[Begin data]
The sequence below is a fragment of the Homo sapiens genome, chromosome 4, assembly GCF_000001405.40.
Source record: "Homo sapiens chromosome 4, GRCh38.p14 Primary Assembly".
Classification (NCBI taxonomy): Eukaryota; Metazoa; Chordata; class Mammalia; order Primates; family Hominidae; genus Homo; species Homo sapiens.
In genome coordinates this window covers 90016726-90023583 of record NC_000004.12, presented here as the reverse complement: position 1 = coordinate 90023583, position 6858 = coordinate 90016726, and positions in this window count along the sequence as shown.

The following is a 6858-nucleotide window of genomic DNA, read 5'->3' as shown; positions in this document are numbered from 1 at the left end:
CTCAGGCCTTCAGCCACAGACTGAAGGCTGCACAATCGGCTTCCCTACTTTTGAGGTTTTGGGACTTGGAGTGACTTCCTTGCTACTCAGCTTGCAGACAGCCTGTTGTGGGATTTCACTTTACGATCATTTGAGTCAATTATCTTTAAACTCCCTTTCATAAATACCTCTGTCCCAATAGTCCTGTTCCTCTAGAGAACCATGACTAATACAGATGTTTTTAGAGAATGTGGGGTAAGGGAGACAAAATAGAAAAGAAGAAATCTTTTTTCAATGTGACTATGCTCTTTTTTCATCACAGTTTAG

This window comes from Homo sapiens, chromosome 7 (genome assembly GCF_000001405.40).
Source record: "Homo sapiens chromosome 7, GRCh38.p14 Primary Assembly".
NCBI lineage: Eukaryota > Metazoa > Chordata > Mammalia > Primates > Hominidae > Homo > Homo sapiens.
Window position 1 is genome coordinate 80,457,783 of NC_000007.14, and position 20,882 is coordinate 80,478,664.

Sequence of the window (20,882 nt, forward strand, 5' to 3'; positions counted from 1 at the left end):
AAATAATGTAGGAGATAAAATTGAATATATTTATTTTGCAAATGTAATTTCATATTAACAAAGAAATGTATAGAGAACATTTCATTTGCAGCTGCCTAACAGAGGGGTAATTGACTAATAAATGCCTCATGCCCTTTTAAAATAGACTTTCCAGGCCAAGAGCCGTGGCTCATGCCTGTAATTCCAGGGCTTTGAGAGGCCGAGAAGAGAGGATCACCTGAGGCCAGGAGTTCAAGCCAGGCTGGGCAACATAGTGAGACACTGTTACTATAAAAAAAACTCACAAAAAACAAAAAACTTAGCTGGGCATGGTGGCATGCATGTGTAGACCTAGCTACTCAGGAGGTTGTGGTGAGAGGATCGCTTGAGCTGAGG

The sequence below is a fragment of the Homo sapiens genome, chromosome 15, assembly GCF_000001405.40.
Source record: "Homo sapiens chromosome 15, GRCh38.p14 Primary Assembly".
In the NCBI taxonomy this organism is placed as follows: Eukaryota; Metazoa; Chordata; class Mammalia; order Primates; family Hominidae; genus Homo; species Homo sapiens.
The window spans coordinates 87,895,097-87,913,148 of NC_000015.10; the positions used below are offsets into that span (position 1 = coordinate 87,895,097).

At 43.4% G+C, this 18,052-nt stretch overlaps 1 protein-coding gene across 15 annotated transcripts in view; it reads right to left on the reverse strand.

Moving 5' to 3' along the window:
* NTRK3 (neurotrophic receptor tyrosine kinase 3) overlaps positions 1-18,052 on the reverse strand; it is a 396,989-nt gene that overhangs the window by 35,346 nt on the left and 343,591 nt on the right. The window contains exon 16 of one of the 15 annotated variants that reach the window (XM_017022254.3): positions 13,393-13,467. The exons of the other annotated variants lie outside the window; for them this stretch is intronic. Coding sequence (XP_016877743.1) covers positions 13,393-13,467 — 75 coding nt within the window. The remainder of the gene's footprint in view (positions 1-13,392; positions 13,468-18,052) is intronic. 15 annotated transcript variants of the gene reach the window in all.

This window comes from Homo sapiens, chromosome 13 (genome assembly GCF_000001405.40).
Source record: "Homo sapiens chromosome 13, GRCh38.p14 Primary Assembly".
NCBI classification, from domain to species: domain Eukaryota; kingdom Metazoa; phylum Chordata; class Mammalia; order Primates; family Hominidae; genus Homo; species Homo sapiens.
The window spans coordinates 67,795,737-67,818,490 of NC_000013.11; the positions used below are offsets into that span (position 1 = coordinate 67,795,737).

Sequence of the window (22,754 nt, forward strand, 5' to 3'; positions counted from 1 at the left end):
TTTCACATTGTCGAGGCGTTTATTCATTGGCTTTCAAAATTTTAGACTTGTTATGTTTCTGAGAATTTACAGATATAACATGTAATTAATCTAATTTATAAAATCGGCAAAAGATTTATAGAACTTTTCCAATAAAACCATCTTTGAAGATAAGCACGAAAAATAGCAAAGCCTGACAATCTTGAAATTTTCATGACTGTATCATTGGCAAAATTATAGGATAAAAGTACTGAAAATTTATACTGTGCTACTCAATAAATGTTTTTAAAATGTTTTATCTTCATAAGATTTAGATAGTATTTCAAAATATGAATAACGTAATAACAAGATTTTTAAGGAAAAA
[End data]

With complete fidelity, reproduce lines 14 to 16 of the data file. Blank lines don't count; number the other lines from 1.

Source record: "Homo sapiens chromosome 15, GRCh38.p14 Primary Assembly".
In the NCBI taxonomy this organism is placed as follows: Eukaryota; Metazoa; Chordata; class Mammalia; order Primates; family Hominidae; genus Homo; species Homo sapiens.
The window spans coordinates 87,895,097-87,913,148 of NC_000015.10; the positions used below are offsets into that span (position 1 = coordinate 87,895,097).